The Four Types of Vitamin B12: Which One Is Right for You?
Vitamin B12 is essential to our wellbeing.
It protects our DNA, nerve and brain cells and supports our energy and immune systems. It stimulates the production of serotonin – the ‘feel-good hormone’ – which, in turn, can help boost our mood.
It’s found naturally in animal products such as meat, oily fish, eggs and dairy products. As a result, vegetarians and vegans can sometimes fall short of Vitamin B12 if they don’t balance or supplement their diet very carefully.
What Are the Four Types of Vitamin B12?
While known commonly as ‘Vitamin B12’ it does, in fact, exist in four very similar chemical forms, namely:
Methylcobalamin and Adenosylcobalamin are both naturally occurring co-enzymes which are found in food sources. They work synergistically in slightly different ways to cover most of your Vitamin B12 needs.
Cyanocobalamin is a synthetic form of Vitamin B12 which the body converts into Adenosylcobalamin and Methylcobalamin before it can be used. The most common and cost-effective form of Vitamin B12, Cyanocobalamin is most often found in supplements and some fortified foods.
Hydroxocobalamin is a highly bioavailable form of Vitamin B12 that is used to treat people with a serious deficiency. It’s only available on prescription and is usually administered by intramuscular shot or in an IV drip.
Let’s look at the four types of Vitamin B12 in more detail here
Methylcobalamin is the most bio-available type of Vitamin B12 which means the body absorbs it more easily. Naturally occurring, it is found in animal-based foods such as meat, fish, milk and eggs so is readily available in many people’s daily diet.
It is the most active form of Vitamin B12 and is used mainly in the liver, brain and nervous system.
Adenosylcobalamin is also a naturally occurring, co-enzyme form of Vitamin B12. Consider it a ‘partner in crime’ with Methylcobalamin, as they work in synergy to give pretty much 100% ‘B12 cover’ for your body.
Adenosylcobalamin is particularly important to supporting and protecting the mitochondria in your cells (which the Methylcobalamin can’t do). The mitochondria are like ‘powerhouses’ in each cell and Adenosylcobalamin helps them burn food efficiently to produce energy and boost metabolism.
Additionally, Adenosylcobalamin is a key component of the myelin sheath which protects the nerve cells in the body and brain and enables them to respond very quickly to stimuli.
Hydroxocobalamin is naturally produced by bacteria in the digestive tract when food sources are broken down. It can also be developed in a laboratory by extracting it from micro-organisms.
In supplement form, it’s only available on prescription and is usually given by injection under the medical supervision of a GP. This form of Vitamin B12 is readily converted by the body into Adenosylcobalamin and Methylcobalamin ready for the cells to absorb and use it.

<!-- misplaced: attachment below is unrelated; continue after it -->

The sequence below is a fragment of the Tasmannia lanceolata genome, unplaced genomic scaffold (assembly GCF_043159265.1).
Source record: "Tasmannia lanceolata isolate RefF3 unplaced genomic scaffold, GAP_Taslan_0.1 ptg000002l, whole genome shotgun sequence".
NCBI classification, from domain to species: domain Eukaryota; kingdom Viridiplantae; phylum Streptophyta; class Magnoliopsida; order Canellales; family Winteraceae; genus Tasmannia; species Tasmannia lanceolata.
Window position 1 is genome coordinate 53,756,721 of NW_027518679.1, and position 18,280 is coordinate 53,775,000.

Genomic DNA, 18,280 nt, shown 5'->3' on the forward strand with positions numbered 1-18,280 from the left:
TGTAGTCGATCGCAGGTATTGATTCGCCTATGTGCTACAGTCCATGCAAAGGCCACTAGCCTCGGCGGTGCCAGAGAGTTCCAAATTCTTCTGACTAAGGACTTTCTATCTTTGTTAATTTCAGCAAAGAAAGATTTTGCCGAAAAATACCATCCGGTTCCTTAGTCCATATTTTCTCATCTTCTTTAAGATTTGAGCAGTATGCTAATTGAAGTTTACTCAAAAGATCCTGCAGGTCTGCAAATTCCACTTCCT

Cyanocobalamin is an artificial form of Vitamin B12 which the body converts into the active forms of Methylcobalamin and Adenosylcobalamin, ready for use. It contains a cyanide molecule that gives it stability in products and the body.
Cyanide is a poison, of course, but in the minuscule quantities found in cyanocobalamin, this is of no consequence – it’s perfectly safe to take! Being man-made, this form of Vitamin B12 isn’t found naturally in food sources: you’ll only find it in supplements. It is the cheapest form of Vitamin B12, but once broken into the active forms, it is highly effective.
Methylcobalamin vs Cyanocobalamin
People often ask which is better – the naturally occurring Methylcobalamin or the synthetic Cyanocobalamin? The jury is out to be honest: the body does indeed absorb Cyanocobalamin very well but Methylcobalamin is considered to be retained better and for longer.
What is known is that Methylcobalamin should be combined with Adenosylcobalamin for best results.
Do You Have a Vitamin B12 Deficiency?
If you think you may have a vitamin B12 deficiency, it’s best to talk to your GP or clinic to establish how much you are lacking in this vitamin. If it’s only a slight deficiency, a good quality supplement combined with a healthier diet will do the trick.
If your deficiency is more serious and you have symptoms of ill-health, a stronger dose of Vitamin B12 may be prescribed to be taken orally, in an IV drip or an intramuscular shot.
Beware! Vitamin B12 is a Prescription Only Medicine that can only be administered by a GMC-registered doctor. Check your clinic is fully licenced to administer this treatment before progressing.